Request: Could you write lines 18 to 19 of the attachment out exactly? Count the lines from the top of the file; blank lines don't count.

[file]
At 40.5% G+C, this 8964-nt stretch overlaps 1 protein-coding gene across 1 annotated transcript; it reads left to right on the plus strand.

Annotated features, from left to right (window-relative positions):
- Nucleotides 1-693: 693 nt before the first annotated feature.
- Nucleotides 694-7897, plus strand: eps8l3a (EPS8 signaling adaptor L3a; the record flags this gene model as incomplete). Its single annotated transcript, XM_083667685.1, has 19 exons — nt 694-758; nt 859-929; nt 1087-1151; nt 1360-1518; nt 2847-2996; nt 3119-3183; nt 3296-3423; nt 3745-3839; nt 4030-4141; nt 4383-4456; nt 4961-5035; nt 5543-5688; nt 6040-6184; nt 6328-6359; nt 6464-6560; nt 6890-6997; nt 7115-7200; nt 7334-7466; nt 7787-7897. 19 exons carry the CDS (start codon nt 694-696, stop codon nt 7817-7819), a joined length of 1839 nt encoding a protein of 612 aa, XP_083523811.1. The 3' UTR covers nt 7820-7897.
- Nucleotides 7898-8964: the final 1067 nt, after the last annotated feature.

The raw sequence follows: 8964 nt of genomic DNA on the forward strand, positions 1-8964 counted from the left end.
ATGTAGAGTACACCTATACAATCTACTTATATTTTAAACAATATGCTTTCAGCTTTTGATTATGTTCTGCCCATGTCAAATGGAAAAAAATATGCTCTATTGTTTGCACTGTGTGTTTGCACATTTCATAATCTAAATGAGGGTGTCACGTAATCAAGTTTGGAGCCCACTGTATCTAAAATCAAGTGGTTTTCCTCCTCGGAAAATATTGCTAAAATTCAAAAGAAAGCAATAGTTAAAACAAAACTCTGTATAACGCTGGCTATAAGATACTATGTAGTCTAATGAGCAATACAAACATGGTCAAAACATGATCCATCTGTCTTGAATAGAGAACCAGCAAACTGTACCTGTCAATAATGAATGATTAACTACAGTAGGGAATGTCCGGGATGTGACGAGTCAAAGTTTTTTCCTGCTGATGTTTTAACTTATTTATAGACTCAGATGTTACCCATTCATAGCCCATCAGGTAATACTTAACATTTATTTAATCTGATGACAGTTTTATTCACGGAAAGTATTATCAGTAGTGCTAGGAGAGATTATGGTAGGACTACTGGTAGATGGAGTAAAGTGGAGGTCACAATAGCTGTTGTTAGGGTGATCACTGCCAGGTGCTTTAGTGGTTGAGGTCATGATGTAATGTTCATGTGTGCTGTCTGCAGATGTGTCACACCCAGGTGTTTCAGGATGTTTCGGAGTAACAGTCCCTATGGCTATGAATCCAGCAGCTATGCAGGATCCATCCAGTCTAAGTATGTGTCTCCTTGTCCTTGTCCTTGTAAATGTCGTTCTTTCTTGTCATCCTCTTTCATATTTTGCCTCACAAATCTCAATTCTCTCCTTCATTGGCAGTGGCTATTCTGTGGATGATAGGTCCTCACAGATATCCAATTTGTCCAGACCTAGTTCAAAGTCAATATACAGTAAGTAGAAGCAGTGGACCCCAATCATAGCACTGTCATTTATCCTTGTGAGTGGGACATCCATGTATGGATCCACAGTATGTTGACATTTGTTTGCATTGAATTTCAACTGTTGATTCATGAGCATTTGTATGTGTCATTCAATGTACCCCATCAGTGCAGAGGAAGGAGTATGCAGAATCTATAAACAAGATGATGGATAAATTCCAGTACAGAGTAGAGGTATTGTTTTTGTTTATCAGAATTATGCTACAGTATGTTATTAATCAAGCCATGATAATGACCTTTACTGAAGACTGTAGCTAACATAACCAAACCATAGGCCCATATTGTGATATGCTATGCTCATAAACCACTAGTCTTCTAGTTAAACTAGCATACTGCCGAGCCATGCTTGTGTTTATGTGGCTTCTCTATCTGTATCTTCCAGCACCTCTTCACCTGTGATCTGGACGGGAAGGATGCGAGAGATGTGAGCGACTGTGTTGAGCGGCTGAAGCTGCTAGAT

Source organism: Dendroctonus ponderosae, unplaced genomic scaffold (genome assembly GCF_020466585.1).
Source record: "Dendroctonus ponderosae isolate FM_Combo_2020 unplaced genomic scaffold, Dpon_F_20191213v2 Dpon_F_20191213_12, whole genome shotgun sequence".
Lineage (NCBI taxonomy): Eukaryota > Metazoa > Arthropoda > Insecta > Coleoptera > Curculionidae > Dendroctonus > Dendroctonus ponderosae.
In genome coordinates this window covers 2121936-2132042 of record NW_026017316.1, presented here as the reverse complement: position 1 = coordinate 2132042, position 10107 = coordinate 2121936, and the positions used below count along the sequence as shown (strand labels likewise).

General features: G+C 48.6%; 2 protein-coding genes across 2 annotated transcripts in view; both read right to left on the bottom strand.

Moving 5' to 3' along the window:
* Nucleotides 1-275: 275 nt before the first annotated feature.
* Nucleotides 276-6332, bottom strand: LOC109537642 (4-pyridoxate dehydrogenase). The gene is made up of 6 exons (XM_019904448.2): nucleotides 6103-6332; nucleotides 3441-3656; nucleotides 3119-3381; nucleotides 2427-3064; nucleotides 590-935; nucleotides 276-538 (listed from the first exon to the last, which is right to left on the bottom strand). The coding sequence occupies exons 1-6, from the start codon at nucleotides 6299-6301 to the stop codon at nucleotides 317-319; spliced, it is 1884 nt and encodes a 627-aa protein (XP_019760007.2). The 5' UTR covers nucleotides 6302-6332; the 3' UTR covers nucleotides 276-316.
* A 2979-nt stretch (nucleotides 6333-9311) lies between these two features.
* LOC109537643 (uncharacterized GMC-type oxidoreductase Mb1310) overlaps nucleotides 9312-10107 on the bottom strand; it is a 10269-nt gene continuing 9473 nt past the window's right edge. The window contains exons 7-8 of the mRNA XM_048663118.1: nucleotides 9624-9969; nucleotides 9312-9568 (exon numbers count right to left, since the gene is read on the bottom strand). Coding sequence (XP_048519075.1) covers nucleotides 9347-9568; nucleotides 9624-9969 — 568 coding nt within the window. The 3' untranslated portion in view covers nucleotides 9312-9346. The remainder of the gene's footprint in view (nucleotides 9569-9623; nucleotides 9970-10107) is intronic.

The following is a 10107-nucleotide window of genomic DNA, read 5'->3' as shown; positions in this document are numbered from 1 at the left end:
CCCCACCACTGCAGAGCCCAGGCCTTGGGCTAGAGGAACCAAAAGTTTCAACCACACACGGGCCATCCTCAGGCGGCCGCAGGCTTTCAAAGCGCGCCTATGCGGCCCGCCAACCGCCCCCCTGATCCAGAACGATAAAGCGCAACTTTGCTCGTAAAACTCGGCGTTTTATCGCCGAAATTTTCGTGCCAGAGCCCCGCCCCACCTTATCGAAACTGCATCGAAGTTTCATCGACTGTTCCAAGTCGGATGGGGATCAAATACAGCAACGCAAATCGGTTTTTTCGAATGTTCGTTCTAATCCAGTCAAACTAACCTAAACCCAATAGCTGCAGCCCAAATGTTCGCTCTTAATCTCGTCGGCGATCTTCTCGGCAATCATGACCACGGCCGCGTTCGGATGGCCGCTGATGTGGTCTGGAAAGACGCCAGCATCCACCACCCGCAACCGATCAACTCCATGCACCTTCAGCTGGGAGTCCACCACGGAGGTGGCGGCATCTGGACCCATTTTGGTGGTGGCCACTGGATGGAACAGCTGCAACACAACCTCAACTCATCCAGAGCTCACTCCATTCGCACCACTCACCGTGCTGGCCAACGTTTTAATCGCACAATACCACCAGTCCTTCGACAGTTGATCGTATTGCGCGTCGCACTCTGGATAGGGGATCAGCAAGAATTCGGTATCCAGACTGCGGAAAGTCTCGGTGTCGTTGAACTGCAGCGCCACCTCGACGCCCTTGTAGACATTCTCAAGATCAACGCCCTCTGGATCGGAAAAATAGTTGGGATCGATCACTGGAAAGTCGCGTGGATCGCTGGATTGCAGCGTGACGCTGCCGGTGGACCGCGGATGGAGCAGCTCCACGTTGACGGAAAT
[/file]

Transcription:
The following is a 10107-nucleotide window of genomic DNA, read 5'->3' as shown; positions in this document are numbered from 1 at the left end:
CCCCACCACTGCAGAGCCCAGGCCTTGGGCTAGAGGAACCAAAAGTTTCAACCACACACGGGCCATCCTCAGGCGGCCGCAGGCTTTCAAAGCGCGCCTATGCGGCCCGCCAACCGCCCCCCTGATCCAGAACGATAAAGCGCAACTTTGCTCGTAAAACTCGGCGTTTTATCGCCGAAATTTTCGTGCCAGAGCCCCGCCCCACCTTATCGAAACTGCATCGAAGTTTCATCGACTGTTCCAAGTCGGATGGGGATCAAATACAGCAACGCAAATCGGTTTTTTCGAATGTTCGTTCTAATCCAGTCAAACTAACCTAAACCCAATAGCTGCAGCCCAAATGTTCGCTCTTAATCTCGTCGGCGATCTTCTCGGCAATCATGACCACGGCCGCGTTCGGATGGCCGCTGATGTGGTCTGGAAAGACGCCAGCATCCACCACCCGCAACCGATCAACTCCATGCACCTTCAGCTGGGAGTCCACCACGGAGGTGGCGGCATCTGGACCCATTTTGGTGGTGGCCACTGGATGGAACAGCTGCAACACAACCTCAACTCATCCAGAGCTCACTCCATTCGCACCACTCACCGTGCTGGCCAACGTTTTAATCGCACAATACCACCAGTCCTTCGACAGTTGATCGTATTGCGCGTCGCACTCTGGATAGGGGATCAGCAAGAATTCGGTATCCAGACTGCGGAAAGTCTCGGTGTCGTTGAACTGCAGCGCCACCTCGACGCCCTTGTAGACATTCTCAAGATCAACGCCCTCTGGATCGGAAAAATAGTTGGGATCGATCACTGGAAAGTCGCGTGGATCGCTGGATTGCAGCGTGACGCTGCCGGTGGACCGCGGATGGAGCAGCTCCACGTTGACGGAAAT